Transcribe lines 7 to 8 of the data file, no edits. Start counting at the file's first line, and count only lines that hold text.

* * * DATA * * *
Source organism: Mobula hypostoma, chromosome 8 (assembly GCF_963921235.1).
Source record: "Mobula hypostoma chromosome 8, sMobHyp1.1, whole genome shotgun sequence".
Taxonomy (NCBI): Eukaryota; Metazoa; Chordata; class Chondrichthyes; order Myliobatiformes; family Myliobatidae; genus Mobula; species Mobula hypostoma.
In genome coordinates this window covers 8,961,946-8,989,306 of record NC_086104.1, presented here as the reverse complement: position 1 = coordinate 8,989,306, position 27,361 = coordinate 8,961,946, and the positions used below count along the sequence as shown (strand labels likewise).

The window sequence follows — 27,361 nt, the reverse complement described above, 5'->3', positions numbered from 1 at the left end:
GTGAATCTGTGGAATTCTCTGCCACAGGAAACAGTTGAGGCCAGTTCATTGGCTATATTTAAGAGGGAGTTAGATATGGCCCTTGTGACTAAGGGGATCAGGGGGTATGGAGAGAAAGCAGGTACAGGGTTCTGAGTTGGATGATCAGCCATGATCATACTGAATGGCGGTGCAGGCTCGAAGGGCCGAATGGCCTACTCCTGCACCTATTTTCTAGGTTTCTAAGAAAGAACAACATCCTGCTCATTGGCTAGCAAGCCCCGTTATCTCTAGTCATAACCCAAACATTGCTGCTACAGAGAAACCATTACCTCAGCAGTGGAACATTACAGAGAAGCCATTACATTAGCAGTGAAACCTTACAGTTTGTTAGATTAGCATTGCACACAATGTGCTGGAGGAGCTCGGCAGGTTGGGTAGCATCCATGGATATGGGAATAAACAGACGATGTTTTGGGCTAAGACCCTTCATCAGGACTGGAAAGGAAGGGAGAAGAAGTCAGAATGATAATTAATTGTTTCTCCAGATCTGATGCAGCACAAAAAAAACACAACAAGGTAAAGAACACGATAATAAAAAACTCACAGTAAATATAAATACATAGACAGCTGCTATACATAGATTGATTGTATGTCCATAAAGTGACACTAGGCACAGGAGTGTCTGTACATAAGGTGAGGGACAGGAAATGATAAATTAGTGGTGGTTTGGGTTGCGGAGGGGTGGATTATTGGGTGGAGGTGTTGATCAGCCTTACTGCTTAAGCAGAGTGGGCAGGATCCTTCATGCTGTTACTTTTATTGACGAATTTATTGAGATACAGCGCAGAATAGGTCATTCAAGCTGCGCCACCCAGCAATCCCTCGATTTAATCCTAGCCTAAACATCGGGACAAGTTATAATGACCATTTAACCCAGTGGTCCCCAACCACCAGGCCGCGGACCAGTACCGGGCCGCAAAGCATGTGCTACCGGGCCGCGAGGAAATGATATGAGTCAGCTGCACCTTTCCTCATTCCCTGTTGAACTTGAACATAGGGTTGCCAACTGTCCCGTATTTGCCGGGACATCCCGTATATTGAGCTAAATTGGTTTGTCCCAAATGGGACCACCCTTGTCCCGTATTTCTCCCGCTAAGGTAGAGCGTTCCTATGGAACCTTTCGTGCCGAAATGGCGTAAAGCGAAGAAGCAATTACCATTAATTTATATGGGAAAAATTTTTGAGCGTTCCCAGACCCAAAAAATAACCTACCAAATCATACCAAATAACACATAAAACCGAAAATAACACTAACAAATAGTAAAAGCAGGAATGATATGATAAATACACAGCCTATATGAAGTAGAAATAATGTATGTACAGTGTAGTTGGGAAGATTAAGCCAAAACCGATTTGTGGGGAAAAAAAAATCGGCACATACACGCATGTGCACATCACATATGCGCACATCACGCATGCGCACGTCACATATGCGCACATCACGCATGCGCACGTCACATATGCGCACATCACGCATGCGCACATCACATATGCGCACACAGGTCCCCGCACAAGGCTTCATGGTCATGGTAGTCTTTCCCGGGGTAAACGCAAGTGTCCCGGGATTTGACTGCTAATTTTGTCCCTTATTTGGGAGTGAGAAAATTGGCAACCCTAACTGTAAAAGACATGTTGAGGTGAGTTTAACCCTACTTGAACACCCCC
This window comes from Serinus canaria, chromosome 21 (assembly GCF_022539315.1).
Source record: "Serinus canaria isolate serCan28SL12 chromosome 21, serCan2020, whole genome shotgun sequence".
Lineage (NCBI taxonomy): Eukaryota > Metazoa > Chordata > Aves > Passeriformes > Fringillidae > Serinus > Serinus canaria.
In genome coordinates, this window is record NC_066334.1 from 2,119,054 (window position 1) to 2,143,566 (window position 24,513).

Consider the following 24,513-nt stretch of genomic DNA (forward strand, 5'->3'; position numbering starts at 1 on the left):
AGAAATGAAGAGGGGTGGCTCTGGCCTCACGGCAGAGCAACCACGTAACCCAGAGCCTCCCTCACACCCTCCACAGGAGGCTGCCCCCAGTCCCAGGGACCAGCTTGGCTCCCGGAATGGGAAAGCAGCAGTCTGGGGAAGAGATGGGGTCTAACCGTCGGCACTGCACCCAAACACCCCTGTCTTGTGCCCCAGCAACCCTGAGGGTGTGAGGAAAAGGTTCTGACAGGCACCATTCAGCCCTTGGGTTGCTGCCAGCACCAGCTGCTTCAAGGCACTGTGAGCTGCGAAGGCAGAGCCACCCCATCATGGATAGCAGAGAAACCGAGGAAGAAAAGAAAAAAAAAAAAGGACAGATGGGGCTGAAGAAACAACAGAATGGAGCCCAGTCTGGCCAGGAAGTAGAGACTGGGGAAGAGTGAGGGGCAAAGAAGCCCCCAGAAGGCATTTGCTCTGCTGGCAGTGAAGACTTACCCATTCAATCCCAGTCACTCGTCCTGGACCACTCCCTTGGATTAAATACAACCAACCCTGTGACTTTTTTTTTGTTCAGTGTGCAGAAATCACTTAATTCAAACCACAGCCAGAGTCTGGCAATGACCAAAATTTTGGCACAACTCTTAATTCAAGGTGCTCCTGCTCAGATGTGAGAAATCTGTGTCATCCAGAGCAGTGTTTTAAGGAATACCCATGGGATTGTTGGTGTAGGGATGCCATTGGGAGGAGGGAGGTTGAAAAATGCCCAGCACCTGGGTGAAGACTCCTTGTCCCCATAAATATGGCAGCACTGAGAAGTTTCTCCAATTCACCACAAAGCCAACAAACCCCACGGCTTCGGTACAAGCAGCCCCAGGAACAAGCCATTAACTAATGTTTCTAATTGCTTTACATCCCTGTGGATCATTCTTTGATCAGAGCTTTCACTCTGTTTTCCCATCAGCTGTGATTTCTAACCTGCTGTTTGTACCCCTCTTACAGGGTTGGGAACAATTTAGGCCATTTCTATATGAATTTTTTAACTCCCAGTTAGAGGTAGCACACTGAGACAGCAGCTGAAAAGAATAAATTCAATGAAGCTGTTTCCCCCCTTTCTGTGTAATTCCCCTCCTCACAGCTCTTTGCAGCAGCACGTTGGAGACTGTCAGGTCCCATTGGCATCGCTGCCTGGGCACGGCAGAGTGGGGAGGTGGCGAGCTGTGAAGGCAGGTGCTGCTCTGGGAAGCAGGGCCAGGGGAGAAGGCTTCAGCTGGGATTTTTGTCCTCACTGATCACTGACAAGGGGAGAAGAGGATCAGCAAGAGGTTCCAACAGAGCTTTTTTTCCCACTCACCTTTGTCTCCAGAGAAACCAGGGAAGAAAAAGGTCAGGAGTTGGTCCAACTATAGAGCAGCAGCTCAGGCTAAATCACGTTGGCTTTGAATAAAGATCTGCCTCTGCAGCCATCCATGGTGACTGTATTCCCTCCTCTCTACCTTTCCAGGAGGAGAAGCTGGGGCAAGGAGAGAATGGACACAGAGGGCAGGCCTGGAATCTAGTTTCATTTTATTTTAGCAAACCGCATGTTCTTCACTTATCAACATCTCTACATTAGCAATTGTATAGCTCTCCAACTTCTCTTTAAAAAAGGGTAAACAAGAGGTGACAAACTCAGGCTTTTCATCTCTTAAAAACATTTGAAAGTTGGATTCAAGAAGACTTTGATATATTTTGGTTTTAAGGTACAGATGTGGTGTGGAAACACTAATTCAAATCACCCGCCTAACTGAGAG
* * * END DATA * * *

This window comes from Serinus canaria, chromosome 21 (assembly GCF_022539315.1).
Source record: "Serinus canaria isolate serCan28SL12 chromosome 21, serCan2020, whole genome shotgun sequence".